What had been done to prevent deportees being from tortured upon return to their country? There had been a case involving two Palestinian men. Bulgaria received 977 applications for asylum in the last 12 months. What measures did the State party take to protect those applicants from being tortured?

Response by the Delegation

The delegation said that the penal code stated that minors could not be held criminally responsible under any circumstances. Persons between 14 and 18 were able to hold criminal responsibility so long as they understood and could control their behaviour and its consequences. The assessment was always made by a psychiatrist. Custodial sentencing for juveniles was always transferred from a prison to a juvenile boarding home. As of July 2011, 65 minors were serving their sentence in prison, which was less than 1 per cent of the entire prison population.

The law had to be changed to allow non-governmental organizations to visit persons in other types of custody, but it was difficult to decide who to allow in. Not every non-governmental organization in Bulgaria had the expertise and capacity of the Helsinki Committee, which was a very important civil society partner to the Government.

The criminal investigations into the deaths of children with disabilities in State institutions were being handled by the Prosecutor’s Office, and no, there had not yet been a successful conviction. Admittedly, the numbers were not very persuasive: there were 191 investigations currently underway, and of those 54 investigations were terminated and 117 were still pending. Unfortunately no person had been brought to court so far and thus nobody had been convicted. It was difficult to prove the reason of death a few years on, especially in children with disabilities who sometimes had terminal illness – it was a hard job to prove it, but 117 cases were still pending. One conviction did come to court, but it was in the late 1990s, and resulted in an acquittal.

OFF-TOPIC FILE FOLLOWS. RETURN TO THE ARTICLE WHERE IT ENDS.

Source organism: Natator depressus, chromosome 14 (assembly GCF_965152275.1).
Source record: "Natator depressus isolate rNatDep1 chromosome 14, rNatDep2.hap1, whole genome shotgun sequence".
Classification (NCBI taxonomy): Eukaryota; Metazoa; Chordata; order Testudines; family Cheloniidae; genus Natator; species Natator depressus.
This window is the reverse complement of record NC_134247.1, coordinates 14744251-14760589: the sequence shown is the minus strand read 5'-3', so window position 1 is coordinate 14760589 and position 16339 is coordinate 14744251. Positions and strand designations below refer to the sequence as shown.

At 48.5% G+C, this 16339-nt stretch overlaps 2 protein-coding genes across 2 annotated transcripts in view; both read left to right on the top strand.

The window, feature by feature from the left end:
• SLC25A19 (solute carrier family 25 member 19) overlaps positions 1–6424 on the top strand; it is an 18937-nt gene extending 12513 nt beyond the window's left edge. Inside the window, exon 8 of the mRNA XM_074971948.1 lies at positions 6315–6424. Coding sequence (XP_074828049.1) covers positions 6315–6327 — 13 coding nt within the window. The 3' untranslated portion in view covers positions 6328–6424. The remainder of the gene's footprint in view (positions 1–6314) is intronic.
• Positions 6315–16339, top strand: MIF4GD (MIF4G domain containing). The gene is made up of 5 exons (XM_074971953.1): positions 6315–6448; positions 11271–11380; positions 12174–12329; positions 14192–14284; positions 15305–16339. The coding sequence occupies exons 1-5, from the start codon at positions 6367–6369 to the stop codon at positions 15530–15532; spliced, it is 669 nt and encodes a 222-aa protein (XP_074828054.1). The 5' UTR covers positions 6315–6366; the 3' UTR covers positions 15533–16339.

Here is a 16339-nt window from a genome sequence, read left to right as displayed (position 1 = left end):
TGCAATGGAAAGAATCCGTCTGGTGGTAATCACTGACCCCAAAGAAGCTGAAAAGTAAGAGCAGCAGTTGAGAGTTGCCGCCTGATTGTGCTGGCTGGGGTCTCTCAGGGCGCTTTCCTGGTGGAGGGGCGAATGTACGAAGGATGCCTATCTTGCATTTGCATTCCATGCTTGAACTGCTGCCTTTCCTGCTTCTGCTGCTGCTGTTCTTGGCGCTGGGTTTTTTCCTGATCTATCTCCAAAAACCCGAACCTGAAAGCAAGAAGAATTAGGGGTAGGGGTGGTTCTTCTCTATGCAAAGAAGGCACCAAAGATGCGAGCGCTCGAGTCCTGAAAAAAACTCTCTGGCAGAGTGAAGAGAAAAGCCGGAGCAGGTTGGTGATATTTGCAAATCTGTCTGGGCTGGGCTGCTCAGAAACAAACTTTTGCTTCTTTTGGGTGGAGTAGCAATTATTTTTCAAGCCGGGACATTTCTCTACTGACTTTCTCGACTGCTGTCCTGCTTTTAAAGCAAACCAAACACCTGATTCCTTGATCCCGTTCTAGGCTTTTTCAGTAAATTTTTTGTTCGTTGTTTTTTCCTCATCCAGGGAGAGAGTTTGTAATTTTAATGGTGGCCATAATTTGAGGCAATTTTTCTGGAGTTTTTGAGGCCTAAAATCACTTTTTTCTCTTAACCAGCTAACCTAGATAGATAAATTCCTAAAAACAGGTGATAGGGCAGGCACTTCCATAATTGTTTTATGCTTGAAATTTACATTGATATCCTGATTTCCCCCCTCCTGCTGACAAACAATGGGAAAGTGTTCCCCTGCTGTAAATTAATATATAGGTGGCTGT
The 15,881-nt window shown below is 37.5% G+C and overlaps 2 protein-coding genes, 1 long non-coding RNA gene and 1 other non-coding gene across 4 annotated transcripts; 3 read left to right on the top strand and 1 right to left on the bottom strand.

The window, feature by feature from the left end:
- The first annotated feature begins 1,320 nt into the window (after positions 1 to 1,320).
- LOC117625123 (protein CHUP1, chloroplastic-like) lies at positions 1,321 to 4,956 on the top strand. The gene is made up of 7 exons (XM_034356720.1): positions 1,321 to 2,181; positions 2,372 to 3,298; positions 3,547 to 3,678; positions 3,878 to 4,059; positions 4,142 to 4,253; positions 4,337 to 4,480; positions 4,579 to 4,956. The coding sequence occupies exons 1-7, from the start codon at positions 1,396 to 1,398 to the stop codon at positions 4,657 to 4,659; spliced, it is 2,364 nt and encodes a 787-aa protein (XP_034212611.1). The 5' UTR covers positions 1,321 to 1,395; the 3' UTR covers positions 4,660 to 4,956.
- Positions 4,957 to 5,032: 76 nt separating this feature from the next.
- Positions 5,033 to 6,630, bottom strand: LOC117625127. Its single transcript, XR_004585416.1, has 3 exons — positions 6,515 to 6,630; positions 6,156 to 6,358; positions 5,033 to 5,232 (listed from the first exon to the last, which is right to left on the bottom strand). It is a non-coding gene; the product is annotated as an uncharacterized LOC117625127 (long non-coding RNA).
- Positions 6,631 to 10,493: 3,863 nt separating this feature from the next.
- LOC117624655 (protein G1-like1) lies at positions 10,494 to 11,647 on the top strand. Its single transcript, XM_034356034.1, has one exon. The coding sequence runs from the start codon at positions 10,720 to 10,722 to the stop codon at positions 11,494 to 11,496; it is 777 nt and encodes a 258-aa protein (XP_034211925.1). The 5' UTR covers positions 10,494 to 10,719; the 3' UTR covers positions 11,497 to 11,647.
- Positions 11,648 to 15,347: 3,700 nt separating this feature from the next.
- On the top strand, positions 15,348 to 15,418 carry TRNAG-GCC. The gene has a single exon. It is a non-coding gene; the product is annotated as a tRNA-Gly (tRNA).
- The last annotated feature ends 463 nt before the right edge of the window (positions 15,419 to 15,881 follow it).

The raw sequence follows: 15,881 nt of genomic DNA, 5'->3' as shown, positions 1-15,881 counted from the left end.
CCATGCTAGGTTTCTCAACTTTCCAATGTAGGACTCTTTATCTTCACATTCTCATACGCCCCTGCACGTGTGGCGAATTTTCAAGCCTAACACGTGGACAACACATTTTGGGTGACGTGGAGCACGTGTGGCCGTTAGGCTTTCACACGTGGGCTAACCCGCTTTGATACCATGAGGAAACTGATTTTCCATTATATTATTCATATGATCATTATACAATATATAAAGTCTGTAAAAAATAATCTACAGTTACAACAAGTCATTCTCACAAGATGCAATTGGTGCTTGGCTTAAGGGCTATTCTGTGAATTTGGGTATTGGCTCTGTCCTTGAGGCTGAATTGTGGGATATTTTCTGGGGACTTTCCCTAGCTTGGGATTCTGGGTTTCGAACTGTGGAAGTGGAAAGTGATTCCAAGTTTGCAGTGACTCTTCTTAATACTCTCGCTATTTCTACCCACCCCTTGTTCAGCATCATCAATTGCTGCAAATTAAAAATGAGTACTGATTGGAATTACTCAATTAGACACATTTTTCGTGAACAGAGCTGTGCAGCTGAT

Early marriage was forbidden under the penal code, but there had been over 800 cases, of which 100 were terminated and 55 suspended; the numbers showed that the Bulgarian prosecution did not neglect its duties to apply the law. Perpetrators were investigated and brought to court, despite the lack of support and approval of local ethnic communities who actively approved the marriage of their children.

The delegation had no information on the particular case of the Palestinian asylum seekers, especially if they were not sure whether they were from Lebanon, or if they were from Palestine; they could even be stateless. The Government had funded a new resource centre for asylum seekers and refugees, in which they were collecting information on countries where refugees could be returned to.

Regarding violence against journalists, an explosive device was recently set off under the car of a private journalist, who managed a TV station. The Government strongly condemned the attack and had started an investigation.

Domestic violence was always a crime, whichever family member committed the violence. Marital rape or the deprivation of liberty carried a punishment of 3 to 10 years imprisonment, while the punishment for murder of a family member carried a very high sentence, of 50 years.


For use of the information media; not an official record